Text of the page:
When divorcing parents can't agree on a parenting plan and instead come into a Colorado court for a decision on parenting arrangements, judges base their decisions on the best interests of the children. (Colo. Rev. Stat. § 14-10-124) Colorado law recognizes that it is generally in a child's best interest to have frequent contact with both parents and to have both parents participate in child-rearing. Contrary to popular belief, neither parent begins the process with a greater right to custody than the other. (Colo. Rev. Stat. § 14-10-124 (3).)
Unlike many other states, Colorado does not define custody as joint or sole custody. Instead, the court uses the term "parental responsibility," which can be primary or joint. Typically, if a parent has less than 90 overnight visits with the child, the court considers the other parent to have primary parental responsibility. If you and the other parent have an equal amount of overnight visits with the child, the court considers you both to share joint parental responsibility.
Additionally, Colorado child custody laws split custody into two categories: parenting time (physical custody) and decision-making (legal custody.)
Legal custody refers to a parent's authority to make fundamental decisions regarding the child's welfare, including choices regarding education and health. Physical custody refers to the child's physical presence with a parent. A Colorado court may order parents to share decision-making responsibility, order that one parent has sole legal custody, or divide decision-making responsibility and give each parent control over certain aspects of the child's life.
Whether parents share joint legal custody depends on whether:
A court will not ordinarily order joint legal custody in a case where one of the parents is abusive or neglectful.
Physical custody is separate from legal custody, and a judge who awards joint legal custody doesn't always order joint physical custody. The judge may instead find that it's in the child's best interests to have one primary physical home and spend specified periods of time at the other parent's home—sole legal custody with rights of visitation. If the parents are going to have relatively equal parenting time, the court would order joint physical custody.
If you file for custody in Colorado, you're asking the court to determine where your child lives and who gets to voice an opinion on essential matters over your child. The court takes all custody cases seriously, and the law requires judges to evaluate all of the following (explained in detail below) when creating a parenting agreement:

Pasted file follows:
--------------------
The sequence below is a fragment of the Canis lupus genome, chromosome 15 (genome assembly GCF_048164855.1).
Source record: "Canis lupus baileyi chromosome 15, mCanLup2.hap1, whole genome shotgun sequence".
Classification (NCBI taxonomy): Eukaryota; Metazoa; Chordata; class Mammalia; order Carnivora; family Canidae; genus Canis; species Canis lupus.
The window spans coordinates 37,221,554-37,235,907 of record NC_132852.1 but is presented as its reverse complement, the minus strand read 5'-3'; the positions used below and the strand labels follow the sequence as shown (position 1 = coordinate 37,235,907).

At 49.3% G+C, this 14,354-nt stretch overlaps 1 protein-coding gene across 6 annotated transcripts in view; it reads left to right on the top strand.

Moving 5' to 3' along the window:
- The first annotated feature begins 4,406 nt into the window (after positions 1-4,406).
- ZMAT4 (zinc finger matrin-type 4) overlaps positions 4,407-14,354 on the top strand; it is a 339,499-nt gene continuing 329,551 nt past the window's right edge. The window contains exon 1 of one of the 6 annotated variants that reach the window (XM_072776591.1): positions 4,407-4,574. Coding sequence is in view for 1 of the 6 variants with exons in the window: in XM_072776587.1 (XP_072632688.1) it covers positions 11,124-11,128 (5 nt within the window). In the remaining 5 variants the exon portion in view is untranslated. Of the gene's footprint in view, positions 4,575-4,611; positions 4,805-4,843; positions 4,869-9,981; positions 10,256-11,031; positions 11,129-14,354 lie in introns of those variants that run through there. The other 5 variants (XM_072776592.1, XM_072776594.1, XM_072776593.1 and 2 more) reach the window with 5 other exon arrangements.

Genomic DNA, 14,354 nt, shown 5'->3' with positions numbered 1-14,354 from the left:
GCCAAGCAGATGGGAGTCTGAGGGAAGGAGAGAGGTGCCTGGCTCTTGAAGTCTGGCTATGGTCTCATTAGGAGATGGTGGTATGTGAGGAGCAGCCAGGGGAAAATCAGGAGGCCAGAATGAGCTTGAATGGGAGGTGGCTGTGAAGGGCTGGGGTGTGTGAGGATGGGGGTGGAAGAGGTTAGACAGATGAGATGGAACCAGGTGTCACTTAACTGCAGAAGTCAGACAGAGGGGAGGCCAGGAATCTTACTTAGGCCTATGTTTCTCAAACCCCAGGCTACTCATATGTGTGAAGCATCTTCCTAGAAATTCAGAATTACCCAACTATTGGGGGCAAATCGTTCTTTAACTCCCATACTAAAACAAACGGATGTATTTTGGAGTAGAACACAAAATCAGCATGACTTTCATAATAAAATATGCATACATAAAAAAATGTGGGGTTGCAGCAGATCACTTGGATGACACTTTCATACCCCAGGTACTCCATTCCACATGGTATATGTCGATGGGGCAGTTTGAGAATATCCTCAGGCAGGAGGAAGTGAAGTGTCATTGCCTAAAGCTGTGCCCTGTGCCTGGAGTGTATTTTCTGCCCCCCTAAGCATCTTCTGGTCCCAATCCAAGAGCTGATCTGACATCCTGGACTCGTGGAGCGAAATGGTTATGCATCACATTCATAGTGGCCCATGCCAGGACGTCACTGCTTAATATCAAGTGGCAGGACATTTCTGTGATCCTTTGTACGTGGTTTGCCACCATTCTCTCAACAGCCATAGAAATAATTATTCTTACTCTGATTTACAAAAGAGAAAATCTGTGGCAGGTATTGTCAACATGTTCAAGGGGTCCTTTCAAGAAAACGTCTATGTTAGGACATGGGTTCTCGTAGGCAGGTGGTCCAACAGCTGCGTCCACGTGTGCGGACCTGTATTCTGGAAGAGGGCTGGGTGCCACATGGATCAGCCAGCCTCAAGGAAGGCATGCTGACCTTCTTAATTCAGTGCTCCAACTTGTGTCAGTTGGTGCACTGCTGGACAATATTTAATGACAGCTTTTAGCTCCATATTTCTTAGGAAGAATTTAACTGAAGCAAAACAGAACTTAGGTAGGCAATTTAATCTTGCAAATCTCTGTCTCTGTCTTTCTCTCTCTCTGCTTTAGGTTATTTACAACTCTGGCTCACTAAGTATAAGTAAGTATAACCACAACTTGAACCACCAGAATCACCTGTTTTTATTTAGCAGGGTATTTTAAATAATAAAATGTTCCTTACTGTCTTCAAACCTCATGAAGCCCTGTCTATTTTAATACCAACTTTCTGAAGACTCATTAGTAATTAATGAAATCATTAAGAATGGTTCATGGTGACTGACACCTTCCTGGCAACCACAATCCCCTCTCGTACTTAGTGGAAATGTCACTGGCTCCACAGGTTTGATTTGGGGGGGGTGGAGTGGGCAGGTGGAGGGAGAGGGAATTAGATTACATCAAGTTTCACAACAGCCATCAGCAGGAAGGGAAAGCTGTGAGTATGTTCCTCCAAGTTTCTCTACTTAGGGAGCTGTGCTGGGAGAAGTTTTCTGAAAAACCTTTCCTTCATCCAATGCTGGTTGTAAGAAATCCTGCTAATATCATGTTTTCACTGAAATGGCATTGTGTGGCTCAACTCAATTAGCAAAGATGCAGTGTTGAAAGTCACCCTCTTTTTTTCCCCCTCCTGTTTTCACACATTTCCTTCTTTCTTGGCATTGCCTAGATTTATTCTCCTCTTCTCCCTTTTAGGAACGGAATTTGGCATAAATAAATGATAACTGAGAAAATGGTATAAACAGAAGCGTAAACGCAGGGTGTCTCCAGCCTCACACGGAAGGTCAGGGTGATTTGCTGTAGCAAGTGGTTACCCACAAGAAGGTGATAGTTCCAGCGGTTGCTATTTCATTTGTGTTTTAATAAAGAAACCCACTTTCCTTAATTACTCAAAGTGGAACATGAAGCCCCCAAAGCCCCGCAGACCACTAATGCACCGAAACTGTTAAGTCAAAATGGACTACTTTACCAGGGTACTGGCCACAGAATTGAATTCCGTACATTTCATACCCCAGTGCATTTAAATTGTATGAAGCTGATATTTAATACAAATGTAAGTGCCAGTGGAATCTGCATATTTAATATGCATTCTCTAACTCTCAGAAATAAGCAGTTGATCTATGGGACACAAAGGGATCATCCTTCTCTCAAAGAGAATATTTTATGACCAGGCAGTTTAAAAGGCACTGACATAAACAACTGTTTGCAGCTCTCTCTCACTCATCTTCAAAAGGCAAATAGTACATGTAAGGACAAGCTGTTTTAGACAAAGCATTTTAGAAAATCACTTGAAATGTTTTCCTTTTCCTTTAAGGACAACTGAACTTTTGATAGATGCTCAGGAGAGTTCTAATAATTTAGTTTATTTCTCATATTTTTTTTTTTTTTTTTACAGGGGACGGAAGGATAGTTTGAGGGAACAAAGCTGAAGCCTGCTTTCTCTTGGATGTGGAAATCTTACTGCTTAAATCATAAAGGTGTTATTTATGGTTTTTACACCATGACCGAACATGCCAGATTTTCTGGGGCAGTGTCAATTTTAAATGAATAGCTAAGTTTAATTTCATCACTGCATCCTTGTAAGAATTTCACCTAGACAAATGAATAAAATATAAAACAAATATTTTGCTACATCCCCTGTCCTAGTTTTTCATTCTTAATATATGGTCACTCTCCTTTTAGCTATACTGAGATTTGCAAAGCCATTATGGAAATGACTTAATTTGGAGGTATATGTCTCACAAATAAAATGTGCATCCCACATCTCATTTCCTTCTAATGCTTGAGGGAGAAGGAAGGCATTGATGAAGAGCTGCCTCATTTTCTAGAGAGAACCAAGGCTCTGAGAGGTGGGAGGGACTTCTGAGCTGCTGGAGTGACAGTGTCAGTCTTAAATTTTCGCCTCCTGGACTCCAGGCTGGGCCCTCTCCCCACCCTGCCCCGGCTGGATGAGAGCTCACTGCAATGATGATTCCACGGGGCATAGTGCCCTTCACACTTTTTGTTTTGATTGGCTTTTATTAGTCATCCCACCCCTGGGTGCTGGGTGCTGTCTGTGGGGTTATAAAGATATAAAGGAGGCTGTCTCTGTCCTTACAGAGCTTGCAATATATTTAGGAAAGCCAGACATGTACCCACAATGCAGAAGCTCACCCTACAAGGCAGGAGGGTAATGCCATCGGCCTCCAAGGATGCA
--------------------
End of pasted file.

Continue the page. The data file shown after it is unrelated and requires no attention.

While ensuring frequent contact with both parents is important, it is secondary to the importance of ensuring a child's physical safety. A judge will consider any issues that may affect the child's physical well-being, including evidence that a parent is guilty of domestic violence, child abuse, or child neglect. In some cases, the judge will require supervised parenting time; in an extreme case, the judge may deny contact entirely. (Colo. Rev. Stat. § 14-10-124 (4)(a).)
The policy favoring frequent contact with both parents is also secondary to the importance of preventing any significant impairment in a child's emotional development. In considering a child's emotional and developmental needs, a court will assess the strength of the relationships between the child and each parent, as well as each parent's past pattern of involvement in childcare.
Judges expect parents to put the needs of their children first and will consider the degree to which a parent has committed time to a child and provided the child with emotional support. A court will always give weight to the parents' wishes regarding parenting time. It may also consider the wishes of a child who is old enough and mature enough to state an intelligent and independent preference.
Courts tend to favor arrangements that maintain stability in a child's home life, minimize disruption to school and community activities, and support relationships with people who are important to the child, particularly siblings. A court may also consider the distance between the parent's homes. While this is primarily a practical consideration, long-distance travel or frequent travel between homes may have an impact on the child's school and social activities.
Colorado law places a strong emphasis on each parent's ability and willingness to encourage a positive relationship and ensure frequent contact between the child and the other parent. Colorado courts frequently require divorcing parents to attend parenting classes to learn about the impact of separation and divorce on both adults and children and get some basic instruction in co-parenting skills.
Parents have the opportunity to develop their own parenting arrangements, and if they're not able to, they must attend custody mediation sessions before beginning a contested court procedure. If the parents are still unable to agree after mediation, the judge will consider each parent's arguments and develop a parenting plan. (Colo. Rev. Stat. § 14-10-124 (8).)
If you’re going through a divorce or custody battle in Colorado and you have questions about the process, contact an experienced family law attorney near you.